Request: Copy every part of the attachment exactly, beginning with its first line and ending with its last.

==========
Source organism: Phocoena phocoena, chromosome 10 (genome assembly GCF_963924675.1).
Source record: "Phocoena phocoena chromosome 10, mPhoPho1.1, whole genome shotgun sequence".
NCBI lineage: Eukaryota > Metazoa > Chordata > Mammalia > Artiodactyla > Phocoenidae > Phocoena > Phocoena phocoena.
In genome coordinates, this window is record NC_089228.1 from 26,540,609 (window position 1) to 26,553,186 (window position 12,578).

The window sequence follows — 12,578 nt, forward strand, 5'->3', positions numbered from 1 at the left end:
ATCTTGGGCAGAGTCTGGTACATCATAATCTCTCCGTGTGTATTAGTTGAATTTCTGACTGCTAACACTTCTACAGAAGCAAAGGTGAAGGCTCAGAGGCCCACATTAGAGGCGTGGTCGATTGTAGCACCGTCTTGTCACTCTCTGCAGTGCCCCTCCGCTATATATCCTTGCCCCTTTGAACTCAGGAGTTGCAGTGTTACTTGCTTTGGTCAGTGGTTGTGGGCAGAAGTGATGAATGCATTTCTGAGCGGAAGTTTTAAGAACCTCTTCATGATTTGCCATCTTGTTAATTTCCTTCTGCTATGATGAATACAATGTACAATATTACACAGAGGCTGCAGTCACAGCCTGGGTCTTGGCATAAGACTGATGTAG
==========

Source organism: Phocoena phocoena, chromosome 10 (genome assembly GCF_963924675.1).
Source record: "Phocoena phocoena chromosome 10, mPhoPho1.1, whole genome shotgun sequence".
NCBI lineage: Eukaryota > Metazoa > Chordata > Mammalia > Artiodactyla > Phocoenidae > Phocoena > Phocoena phocoena.
In genome coordinates, this window is record NC_089228.1 from 26,540,609 (window position 1) to 26,553,186 (window position 12,578).

The window sequence follows — 12,578 nt, forward strand, 5'->3', positions numbered from 1 at the left end:
ATCTTGGGCAGAGTCTGGTACATCATAATCTCTCCGTGTGTATTAGTTGAATTTCTGACTGCTAACACTTCTACAGAAGCAAAGGTGAAGGCTCAGAGGCCCACATTAGAGGCGTGGTCGATTGTAGCACCGTCTTGTCACTCTCTGCAGTGCCCCTCCGCTATATATCCTTGCCCCTTTGAACTCAGGAGTTGCAGTGTTACTTGCTTTGGTCAGTGGTTGTGGGCAGAAGTGATGAATGCATTTCTGAGCGGAAGTTTTAAGAACCTCTTCATGATTTGCCATCTTGTTAATTTCCTTCTGCTATGATGAATACAATGTACAATATTACACAGAGGCTGCAGTCACAGCCTGGGTCTTGGCATAAGACTGATGTAG